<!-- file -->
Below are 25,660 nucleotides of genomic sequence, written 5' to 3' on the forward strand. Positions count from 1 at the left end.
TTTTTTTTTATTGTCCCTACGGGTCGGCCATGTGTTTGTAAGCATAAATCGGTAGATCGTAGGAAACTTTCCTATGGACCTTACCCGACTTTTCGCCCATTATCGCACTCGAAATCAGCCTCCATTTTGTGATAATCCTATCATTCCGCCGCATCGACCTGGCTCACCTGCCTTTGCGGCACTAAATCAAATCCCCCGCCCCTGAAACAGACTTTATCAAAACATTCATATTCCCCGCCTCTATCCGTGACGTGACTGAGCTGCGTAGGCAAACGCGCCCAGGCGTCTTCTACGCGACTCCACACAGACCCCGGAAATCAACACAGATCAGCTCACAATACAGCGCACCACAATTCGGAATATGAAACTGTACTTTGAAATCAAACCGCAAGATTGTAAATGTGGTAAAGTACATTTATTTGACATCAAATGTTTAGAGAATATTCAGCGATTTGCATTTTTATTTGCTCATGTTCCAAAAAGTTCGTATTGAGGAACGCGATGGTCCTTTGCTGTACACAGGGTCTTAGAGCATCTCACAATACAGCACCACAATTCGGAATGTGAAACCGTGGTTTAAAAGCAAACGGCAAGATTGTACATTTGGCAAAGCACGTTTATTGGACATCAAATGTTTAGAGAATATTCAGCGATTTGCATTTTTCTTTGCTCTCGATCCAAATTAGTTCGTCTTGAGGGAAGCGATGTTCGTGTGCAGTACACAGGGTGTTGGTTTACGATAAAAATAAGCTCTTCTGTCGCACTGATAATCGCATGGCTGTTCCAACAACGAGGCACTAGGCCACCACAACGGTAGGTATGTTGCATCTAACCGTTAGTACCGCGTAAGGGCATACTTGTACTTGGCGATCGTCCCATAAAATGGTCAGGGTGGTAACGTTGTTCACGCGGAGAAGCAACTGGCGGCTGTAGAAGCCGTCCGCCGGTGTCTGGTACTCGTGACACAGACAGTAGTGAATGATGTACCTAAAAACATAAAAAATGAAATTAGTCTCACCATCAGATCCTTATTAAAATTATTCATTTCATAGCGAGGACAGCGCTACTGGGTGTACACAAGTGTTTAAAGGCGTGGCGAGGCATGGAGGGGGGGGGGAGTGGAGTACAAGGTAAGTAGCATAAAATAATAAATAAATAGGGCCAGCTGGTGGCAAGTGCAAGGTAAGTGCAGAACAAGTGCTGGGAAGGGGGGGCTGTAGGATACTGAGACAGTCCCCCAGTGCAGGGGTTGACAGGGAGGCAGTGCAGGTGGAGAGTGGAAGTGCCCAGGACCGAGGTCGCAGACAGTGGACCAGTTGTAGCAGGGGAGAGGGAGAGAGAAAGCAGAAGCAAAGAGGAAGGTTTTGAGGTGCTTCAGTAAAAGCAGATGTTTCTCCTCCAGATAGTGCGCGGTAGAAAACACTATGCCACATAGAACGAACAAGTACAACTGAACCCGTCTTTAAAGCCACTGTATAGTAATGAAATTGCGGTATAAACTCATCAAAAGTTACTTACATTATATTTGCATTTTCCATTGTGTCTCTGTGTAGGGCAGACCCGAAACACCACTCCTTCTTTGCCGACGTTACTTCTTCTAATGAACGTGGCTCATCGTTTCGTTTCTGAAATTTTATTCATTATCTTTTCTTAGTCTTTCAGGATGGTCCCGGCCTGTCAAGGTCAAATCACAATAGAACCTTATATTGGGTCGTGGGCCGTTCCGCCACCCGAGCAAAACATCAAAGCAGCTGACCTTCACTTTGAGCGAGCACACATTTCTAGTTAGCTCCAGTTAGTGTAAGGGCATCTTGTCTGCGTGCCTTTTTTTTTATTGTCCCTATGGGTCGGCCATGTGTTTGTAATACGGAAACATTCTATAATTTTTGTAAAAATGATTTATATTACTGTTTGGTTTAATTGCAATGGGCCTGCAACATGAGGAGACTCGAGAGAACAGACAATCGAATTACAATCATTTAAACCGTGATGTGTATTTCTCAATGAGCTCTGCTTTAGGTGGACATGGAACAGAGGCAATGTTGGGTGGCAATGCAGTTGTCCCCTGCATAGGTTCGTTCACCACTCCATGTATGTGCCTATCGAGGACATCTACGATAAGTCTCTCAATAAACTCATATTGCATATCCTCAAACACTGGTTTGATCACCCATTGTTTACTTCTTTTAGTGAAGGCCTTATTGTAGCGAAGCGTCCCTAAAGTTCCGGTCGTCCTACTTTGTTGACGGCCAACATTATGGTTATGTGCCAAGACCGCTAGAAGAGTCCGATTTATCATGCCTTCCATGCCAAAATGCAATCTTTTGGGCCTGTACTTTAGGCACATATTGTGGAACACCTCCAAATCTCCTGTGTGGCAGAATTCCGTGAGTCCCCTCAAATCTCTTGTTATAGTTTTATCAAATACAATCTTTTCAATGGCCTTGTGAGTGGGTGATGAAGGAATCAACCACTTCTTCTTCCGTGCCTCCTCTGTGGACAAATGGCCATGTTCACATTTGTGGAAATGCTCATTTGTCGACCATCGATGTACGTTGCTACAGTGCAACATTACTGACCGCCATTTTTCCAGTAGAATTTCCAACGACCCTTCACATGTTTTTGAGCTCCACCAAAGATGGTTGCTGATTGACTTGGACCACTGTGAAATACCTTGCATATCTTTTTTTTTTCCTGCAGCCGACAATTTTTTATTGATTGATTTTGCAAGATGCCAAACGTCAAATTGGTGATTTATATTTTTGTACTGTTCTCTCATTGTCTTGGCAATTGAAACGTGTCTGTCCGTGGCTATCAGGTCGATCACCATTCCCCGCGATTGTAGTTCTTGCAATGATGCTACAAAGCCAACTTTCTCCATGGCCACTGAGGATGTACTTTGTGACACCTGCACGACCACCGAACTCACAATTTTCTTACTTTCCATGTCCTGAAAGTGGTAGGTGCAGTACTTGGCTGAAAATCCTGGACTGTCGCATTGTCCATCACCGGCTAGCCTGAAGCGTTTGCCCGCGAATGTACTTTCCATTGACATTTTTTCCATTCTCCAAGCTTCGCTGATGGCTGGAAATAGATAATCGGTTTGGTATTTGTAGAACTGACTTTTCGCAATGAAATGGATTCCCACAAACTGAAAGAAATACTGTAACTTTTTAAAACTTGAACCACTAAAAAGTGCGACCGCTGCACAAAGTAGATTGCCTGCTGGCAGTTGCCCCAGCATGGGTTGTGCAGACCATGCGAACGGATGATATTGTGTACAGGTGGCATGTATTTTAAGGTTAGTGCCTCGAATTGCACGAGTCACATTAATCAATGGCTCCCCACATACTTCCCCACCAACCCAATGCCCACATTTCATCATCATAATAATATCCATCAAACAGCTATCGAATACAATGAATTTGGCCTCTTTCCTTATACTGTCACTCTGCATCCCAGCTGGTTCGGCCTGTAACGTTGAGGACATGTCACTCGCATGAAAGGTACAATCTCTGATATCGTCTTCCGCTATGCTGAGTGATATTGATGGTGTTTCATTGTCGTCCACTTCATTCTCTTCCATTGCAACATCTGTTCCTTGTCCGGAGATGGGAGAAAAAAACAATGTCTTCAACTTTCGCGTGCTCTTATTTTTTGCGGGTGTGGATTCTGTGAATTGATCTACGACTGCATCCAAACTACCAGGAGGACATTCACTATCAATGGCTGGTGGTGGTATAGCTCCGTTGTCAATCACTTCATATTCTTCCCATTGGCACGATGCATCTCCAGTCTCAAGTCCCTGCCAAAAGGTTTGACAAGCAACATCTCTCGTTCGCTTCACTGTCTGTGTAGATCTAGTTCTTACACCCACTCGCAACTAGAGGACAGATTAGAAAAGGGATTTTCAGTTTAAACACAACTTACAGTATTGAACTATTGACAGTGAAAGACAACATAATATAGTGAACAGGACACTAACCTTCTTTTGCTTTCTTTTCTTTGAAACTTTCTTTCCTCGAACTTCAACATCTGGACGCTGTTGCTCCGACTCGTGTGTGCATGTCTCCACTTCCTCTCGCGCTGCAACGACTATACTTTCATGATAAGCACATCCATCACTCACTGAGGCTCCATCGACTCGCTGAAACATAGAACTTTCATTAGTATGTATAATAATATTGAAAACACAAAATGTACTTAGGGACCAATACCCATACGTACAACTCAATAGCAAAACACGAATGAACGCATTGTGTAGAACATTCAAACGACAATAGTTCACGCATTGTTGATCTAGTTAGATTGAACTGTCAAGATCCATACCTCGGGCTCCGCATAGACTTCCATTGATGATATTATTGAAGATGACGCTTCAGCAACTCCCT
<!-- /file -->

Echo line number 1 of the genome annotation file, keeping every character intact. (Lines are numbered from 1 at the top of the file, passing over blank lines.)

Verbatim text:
Below are 25,660 nucleotides of genomic sequence, written 5' to 3' on the forward strand. Positions count from 1 at the left end.